The search for AirAsia Flight QZ8501 drew to a close Tuesday as Indonesian President Joko Widodo and search and rescue authorities confirmed the plane wreckage had been found during a press conference in Surabaya, Indonesia, at 7 a.m. Eastern time. The airline said that Indonesian rescuers had found debris, bodies, and luggage floating in the sea, and later confirmed that those items belonged to the missing plane.
Widodo said the search and rescue operations would continue, and that finding passengers and crew was a priority, according to BBC’s live coverage. He thanked all the countries in the region for their help in the search, and said he shared the feelings of those who had lost relatives in the plane crash. Widodo urged them to be strong during the crisis. "I pray for your strength in facing this tragedy,” he said.
The Indonesian president was light on details during the press conference and didn't offer any possible reasons for the crash. The press conference ended 30 minutes after it started, and the president didn't take any questions.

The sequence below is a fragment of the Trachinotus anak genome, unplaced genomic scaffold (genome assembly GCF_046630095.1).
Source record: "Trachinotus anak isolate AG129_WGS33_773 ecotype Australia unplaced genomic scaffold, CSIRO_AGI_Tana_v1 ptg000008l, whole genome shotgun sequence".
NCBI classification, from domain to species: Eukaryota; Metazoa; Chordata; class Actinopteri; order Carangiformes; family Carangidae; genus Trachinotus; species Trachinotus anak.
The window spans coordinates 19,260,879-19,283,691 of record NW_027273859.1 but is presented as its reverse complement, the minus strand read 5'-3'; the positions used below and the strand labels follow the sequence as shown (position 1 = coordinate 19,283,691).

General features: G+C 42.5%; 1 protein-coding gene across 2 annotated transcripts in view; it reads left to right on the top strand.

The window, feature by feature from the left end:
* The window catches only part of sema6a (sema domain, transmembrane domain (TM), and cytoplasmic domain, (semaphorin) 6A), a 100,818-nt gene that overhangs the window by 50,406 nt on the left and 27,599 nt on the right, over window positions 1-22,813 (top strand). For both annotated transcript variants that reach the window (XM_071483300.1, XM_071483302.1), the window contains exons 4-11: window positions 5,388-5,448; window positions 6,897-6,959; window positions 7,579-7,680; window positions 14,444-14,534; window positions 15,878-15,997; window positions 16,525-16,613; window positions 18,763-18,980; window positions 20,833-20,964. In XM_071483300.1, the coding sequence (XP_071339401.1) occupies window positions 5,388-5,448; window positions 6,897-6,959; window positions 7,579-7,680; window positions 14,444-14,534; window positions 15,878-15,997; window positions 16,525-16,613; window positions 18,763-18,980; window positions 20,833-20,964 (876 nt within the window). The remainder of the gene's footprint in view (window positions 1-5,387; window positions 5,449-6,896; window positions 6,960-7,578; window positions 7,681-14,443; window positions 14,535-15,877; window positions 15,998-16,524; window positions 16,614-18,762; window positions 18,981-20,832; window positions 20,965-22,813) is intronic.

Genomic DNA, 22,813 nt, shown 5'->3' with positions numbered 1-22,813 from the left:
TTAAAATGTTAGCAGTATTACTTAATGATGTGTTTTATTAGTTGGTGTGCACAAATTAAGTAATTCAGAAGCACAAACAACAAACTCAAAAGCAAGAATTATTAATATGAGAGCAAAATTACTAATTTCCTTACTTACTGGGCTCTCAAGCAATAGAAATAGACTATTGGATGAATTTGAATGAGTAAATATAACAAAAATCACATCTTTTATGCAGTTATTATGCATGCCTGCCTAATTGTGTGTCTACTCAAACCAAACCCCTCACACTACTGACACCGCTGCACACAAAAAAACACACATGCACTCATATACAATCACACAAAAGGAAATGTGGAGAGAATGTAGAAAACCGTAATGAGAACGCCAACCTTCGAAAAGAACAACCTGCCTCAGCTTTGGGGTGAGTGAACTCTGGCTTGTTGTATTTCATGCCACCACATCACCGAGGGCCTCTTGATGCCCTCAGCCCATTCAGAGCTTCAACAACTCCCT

"I had just came back from the search location a couple of hours ago and saw the situation for myself," he said. "First thing tomorrow morning, all ships and helicopters will carry out a massive operation to carry out the retrieval process."
AirAsia Flight QZ8501's disappearance on Sunday led to a frantic search in the Java Sea, with many drawing parallels to the Malaysian Airlines MH370 disappearance earlier this year. However, unlike the Malaysian Airlines flight, which hasn't been found, the AirAsia search ended successfully after just three days.
Upon the confirmation of the wreckage, AirAsia posted an official statement of the incident on its Facebook page. Rescuers said they were “95 percent sure” that the bodies and luggage that they first found floating in the sea belonged to QZ8501, and confirmed it shortly later. Early news coverage of the discovery included distressing images of floating bodies, prompting an outcry on social media to not include such images.